Hampton comprehensive plan a work in progress

Friday, January 24, 2020 | 12:01 AM

Issues that are important to residents of Hampton about their township are unfolding and being recognized thanks to the research and public engagement being done to help create an implementable comprehensive plan for the community.

An update in the long process of making a new comprehensive plan was presented by Jim Pashek, of Pashek MTR, at the Jan. 22 Hampton Township Council meeting. The landscape firm was hired by the township as a consultant to help develop the planning document.

Pashek reminded the council that an implementable comprehensive plan is formed differently than the traditional kind, as it involves “robust conversation” with its residents of what their issues are.

“We’re really trying to find out what’s going on in the community,” he said.

An alternative to a traditional comprehensive plan, this type focuses on real, relevant community issues; organizing the plan the way local officials and citizens think; and devising practical and workable recommendations, according to an October presentation to council by Pashek.

Traditional “old school” plans were data heavy, and not always based on public input, he said.

Last week, Pashek gave an overview of what has been done up to this point.

Prior to the council meeting last week, the steering committee for the implementable comprehensive plan met with the zoning hearing board, environmental advisory council, planning commission, township council and department heads to review and evaluate the feedback that has come from the community so far, according to Dr. Carolynn Johnson, who serves on Hampton Council.

“I think we’re getting a lot accomplished. We are seeing some very common themes of key issues,” said Johnson, who is serving as council liaison to the process.

A main focus is certainly on public engagement, with having pop-up booths at community events this past year; interviewing residents; and sending out a Hampton Township Community Quality of Life Questionnaire survey which garnered more than 900 responses.

They also had public meetings where Hampton residents were asked to submit key issues.

Pashek said by taking all the feedback so far, they start to see common themes of issues among the residents. They can then narrow it down to look at these ideas and concerns that keep reappearing from comments they gather.

Some of these include a lot of people looking for more connectivity and trails in Hampton. Others expressed concern over the appearance of Route 8 corridor. And conservation and natural resources were something that was repeatedly mentioned as relevant, Pashek said.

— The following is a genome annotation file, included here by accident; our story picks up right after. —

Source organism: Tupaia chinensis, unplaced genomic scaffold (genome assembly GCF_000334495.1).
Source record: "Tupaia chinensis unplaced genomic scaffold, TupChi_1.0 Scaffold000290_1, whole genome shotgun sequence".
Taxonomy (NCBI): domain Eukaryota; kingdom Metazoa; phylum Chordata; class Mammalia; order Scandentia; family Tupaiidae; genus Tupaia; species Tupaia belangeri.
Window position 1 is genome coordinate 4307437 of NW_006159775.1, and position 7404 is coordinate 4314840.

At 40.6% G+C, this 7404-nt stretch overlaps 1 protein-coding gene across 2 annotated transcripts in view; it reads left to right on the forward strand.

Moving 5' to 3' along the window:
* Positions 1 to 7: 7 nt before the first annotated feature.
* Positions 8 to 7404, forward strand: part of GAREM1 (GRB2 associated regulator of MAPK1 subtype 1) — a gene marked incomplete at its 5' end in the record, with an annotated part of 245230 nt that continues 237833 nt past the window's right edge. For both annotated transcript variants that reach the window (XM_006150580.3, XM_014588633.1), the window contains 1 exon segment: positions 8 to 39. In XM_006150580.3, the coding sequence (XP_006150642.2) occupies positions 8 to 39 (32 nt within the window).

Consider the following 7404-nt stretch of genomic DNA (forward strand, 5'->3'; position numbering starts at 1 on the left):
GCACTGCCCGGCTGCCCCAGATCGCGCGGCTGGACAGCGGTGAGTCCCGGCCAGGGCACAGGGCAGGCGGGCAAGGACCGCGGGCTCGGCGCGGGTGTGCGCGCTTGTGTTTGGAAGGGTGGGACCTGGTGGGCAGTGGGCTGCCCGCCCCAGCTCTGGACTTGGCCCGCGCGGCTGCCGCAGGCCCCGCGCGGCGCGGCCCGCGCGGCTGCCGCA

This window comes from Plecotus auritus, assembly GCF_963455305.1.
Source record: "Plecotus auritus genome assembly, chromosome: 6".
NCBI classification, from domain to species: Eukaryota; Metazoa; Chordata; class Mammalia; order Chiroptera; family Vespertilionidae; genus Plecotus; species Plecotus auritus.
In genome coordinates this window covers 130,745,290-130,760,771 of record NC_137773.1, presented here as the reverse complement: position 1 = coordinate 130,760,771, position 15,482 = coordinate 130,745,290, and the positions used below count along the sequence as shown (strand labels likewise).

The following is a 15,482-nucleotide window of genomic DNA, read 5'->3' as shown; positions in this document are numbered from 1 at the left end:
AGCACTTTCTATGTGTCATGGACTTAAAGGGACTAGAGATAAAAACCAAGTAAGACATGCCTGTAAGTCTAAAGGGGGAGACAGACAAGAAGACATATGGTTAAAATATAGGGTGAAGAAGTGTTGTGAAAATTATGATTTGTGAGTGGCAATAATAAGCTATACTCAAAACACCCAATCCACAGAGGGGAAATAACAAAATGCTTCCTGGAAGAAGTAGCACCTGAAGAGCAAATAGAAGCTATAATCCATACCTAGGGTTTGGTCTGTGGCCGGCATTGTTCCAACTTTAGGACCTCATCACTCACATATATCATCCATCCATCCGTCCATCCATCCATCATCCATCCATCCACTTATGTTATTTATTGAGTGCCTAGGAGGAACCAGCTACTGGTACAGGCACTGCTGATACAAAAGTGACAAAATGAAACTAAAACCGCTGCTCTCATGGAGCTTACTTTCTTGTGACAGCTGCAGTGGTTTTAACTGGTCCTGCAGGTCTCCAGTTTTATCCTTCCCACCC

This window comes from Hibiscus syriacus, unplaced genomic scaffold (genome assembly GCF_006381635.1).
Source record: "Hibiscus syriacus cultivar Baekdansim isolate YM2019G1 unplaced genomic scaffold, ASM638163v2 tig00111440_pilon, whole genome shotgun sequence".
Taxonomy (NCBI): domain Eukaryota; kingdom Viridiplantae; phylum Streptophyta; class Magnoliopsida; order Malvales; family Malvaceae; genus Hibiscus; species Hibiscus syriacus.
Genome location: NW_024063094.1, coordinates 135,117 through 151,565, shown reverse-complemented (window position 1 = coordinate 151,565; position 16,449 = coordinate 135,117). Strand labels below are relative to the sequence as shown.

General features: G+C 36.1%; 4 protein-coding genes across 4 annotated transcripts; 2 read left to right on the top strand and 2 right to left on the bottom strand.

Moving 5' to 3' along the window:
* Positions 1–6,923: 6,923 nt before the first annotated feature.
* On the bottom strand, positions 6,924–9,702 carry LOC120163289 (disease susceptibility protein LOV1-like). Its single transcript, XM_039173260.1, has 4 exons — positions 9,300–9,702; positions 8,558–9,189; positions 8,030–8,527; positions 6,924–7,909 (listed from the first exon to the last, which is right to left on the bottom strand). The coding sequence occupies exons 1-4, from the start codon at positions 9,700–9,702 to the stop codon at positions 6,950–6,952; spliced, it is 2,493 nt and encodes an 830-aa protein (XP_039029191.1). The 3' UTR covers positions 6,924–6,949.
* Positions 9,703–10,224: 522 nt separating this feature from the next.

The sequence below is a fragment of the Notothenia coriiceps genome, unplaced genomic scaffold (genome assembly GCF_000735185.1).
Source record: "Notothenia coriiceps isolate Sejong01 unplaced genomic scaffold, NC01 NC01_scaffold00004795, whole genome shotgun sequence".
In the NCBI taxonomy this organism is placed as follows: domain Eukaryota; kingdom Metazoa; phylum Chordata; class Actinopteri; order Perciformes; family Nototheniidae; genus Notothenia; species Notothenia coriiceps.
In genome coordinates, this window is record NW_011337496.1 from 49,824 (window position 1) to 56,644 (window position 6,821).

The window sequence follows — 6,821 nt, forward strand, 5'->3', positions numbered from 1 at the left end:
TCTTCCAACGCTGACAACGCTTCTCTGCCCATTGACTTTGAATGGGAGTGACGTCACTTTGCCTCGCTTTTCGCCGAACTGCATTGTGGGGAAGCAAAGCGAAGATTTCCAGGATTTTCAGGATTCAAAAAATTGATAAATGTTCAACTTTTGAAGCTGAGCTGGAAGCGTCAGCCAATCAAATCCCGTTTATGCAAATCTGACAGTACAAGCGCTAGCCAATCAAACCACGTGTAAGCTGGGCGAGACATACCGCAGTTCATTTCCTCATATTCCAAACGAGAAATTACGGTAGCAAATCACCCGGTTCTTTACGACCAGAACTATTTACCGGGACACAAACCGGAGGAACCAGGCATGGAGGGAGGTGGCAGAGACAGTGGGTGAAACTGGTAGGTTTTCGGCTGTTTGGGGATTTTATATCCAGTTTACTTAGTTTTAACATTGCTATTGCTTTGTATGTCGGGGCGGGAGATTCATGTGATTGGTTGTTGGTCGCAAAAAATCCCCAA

Also, the issue of better communication between the community, and township was another common theme.

Any other issues were also acknowledged, though some of them could be a challenge to accomplish, Pashek said.

For example, the traffic on Route 8 was a concern for residents, but there’s not a lot that can be done to solve that, he said. However, the concern will not be ignored but be “captured and preserved,” keeping it for future reference, he said.

Other feedback included a desire for a “downtown Hampton,” he said. It seemed that residents wanted a place where they can see a neighbor or other community members. He said a “downtown” might not be practical but they can look at other ways and places in Hampton where that scenario could be accomplished.

The Steering Committee members will be at the upcoming Hampton Community Association bonfire and sled ride party Feb. 1. The free event is being held at the community center from 4 to 7 p.m. and will now have fireworks, according to Susan Bernet, assistant township manager. And if there’s no snow, they’ll still have a bonfire.

Pashek said there will be more pop-up booths regarding the implementable comprehensive plan at various places in the local community in the coming months.

“Our hope is the public engagement is going to go on forever after we are completed,”Pashek said.

He said they’ll assemble examples of best practices for each key issue by looking around other parts of the country which dealt with the same scenario. Focus groups will be tasked with each major key issue. After these steps, they’ll begin drafting an implementable comprehensive plan, he said.

They’ll be back to present council with a recommendation and council can expect a first draft possibly in June.

Then, there is the process of submitting it to Allegheny County for review. Public meetings in Hampton will be held, Pashek said.